“In The End We All Will Be Trees” – Jessica Earle
“In The End We All Will Be Trees” by Jessica Earle was presented on the Alfred University Campus in Harder Hall, May 1st. This was an installation consisting of computers, tv’s, and items like turf, photographs, and other things to represent nature. Each piece of the installations represented something in nature in some aspect. There was no attempt to hide the technology for a very specific reason.
These installations displayed a strange connection and disconnection we have with nature. The video screens displayed images of trees, mountains, rocks, flowers, etc. and the turf was laid out on the ground like grass. The poster was an image of a forest, a seat cushion was a flowery scene. The one installation had green cloth draped to look like tree cover. What stood out most to me, was that our generation really doesn’t experience nature like previous generations. We don’t go out and experience nature for ourselves. We rely on artificial objects to give us a sense of nature without actually having to go out into it. We have become so caught up in electronics and technology that we forget about nature and forget that we are a part of nature. We are no different than the trees.
Now, to apply this to motion graphics or GMD, I think the key thing to take from it is that we need to go out and experience things. We can’t continue to rely on artificial things to represent it for us. And there are a couple reasons why. One, the most obvious, is we don’t get the true experience. We don’t get to see all the beauty around us in person and actually be a part of it. And second, if we continue to rely on artificial examples of things, we will lose the connection to the real thing and eventually lose meaning and stray away from the true form of these things. And that is important to art because when we create something we need to be able to accurately depict it, and we need the viewers to be able to connect it to their experiences.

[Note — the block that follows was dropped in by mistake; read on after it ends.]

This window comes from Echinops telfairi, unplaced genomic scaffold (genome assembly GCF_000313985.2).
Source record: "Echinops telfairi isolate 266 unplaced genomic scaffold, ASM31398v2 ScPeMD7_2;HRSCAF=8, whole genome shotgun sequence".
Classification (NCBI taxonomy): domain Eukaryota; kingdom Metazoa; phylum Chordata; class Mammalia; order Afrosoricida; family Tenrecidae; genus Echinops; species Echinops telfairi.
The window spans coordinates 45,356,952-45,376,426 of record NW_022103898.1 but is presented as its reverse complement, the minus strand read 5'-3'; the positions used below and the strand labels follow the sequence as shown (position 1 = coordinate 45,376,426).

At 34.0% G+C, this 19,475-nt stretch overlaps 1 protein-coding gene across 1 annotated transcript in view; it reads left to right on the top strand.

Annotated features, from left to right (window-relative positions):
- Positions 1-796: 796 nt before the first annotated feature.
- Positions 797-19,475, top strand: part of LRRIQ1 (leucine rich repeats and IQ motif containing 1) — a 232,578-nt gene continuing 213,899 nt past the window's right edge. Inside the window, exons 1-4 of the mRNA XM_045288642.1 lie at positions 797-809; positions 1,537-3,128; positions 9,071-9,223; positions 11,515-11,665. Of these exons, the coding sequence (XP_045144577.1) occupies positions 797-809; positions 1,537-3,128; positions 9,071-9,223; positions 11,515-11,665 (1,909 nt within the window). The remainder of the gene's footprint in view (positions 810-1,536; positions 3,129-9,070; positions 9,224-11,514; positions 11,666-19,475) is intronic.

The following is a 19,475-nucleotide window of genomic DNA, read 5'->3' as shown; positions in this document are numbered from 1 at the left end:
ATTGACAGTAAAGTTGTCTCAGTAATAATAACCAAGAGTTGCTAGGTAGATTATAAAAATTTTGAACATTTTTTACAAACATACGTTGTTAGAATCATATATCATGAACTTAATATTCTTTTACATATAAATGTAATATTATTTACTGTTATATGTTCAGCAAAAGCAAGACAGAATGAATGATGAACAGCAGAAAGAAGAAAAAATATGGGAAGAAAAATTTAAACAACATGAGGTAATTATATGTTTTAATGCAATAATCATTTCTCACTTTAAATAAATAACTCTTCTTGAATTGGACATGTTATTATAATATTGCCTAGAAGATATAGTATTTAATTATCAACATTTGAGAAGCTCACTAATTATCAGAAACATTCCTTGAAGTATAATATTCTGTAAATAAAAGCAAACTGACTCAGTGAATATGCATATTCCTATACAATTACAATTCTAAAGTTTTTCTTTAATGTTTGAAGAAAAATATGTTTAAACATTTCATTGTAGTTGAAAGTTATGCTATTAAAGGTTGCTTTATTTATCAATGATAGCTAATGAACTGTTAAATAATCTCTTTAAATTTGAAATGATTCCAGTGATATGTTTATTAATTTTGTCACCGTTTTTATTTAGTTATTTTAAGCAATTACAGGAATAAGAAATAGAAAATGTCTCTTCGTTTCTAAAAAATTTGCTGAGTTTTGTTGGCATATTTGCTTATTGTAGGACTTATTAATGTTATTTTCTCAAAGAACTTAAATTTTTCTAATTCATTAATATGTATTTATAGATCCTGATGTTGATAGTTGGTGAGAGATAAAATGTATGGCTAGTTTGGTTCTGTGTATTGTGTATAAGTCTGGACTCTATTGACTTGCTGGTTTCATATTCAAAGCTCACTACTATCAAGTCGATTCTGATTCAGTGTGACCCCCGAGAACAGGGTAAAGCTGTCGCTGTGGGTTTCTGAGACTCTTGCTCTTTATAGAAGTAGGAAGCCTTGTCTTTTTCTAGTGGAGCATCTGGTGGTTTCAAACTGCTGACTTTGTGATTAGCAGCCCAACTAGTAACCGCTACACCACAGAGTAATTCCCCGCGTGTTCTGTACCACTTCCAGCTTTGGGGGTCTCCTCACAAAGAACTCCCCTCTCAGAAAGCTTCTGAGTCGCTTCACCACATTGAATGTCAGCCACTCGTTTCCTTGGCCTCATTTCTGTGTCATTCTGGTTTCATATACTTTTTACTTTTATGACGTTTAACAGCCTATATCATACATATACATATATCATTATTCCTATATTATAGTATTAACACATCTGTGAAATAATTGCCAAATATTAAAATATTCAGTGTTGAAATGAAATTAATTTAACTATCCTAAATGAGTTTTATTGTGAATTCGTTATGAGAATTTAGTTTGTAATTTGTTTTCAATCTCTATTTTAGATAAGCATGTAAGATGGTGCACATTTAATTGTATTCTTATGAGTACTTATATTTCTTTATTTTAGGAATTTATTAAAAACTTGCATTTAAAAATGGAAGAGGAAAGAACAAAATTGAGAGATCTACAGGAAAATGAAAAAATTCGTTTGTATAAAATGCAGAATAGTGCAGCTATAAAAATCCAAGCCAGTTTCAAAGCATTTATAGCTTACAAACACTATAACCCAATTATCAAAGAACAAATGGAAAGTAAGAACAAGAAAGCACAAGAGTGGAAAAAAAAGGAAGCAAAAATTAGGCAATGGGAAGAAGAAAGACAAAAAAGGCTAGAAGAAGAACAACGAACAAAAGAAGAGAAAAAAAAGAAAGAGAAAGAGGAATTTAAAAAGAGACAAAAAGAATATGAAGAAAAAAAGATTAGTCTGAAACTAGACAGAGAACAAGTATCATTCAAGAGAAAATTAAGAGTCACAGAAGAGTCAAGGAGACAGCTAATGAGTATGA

So, from an art aspect, these pieces were actually quite simple. Yes, the patterns or images on the screens may have been a bit complex, but the installations themselves were a fairly simplistic design. In motion graphics, simple can be extremely effective depending on the piece. The content might be a lot to look at, the art might be very detailed, but the way the piece is presented has to have a simplicity to it for the viewer to understand. Sometimes, small movements or a few actions happening at once are more effective than extremely exaggerated movements and everything happening at once.